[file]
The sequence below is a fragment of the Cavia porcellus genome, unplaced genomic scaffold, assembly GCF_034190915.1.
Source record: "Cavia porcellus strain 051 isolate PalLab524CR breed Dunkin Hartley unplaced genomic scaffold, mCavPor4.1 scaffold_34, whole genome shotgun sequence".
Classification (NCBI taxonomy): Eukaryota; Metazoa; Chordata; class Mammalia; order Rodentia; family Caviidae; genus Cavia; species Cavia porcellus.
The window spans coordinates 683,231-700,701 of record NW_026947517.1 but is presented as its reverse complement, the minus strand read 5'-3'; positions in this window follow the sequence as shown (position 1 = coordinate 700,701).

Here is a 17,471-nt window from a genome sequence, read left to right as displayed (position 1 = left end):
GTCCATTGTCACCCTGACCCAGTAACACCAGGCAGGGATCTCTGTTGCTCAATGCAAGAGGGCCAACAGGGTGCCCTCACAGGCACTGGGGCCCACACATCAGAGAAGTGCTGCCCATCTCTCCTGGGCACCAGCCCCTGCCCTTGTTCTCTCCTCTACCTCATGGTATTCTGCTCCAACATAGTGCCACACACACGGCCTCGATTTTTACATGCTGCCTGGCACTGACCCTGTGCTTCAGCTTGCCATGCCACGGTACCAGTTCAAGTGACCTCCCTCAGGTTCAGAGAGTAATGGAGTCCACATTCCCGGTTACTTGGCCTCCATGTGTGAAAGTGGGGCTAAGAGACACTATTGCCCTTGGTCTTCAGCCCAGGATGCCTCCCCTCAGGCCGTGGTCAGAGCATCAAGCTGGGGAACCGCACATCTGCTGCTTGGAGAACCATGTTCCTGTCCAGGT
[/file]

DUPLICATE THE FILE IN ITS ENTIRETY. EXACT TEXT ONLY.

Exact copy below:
The sequence below is a fragment of the Cavia porcellus genome, unplaced genomic scaffold, assembly GCF_034190915.1.
Source record: "Cavia porcellus strain 051 isolate PalLab524CR breed Dunkin Hartley unplaced genomic scaffold, mCavPor4.1 scaffold_34, whole genome shotgun sequence".
Classification (NCBI taxonomy): Eukaryota; Metazoa; Chordata; class Mammalia; order Rodentia; family Caviidae; genus Cavia; species Cavia porcellus.
The window spans coordinates 683,231-700,701 of record NW_026947517.1 but is presented as its reverse complement, the minus strand read 5'-3'; positions in this window follow the sequence as shown (position 1 = coordinate 700,701).

Here is a 17,471-nt window from a genome sequence, read left to right as displayed (position 1 = left end):
GTCCATTGTCACCCTGACCCAGTAACACCAGGCAGGGATCTCTGTTGCTCAATGCAAGAGGGCCAACAGGGTGCCCTCACAGGCACTGGGGCCCACACATCAGAGAAGTGCTGCCCATCTCTCCTGGGCACCAGCCCCTGCCCTTGTTCTCTCCTCTACCTCATGGTATTCTGCTCCAACATAGTGCCACACACACGGCCTCGATTTTTACATGCTGCCTGGCACTGACCCTGTGCTTCAGCTTGCCATGCCACGGTACCAGTTCAAGTGACCTCCCTCAGGTTCAGAGAGTAATGGAGTCCACATTCCCGGTTACTTGGCCTCCATGTGTGAAAGTGGGGCTAAGAGACACTATTGCCCTTGGTCTTCAGCCCAGGATGCCTCCCCTCAGGCCGTGGTCAGAGCATCAAGCTGGGGAACCGCACATCTGCTGCTTGGAGAACCATGTTCCTGTCCAGGT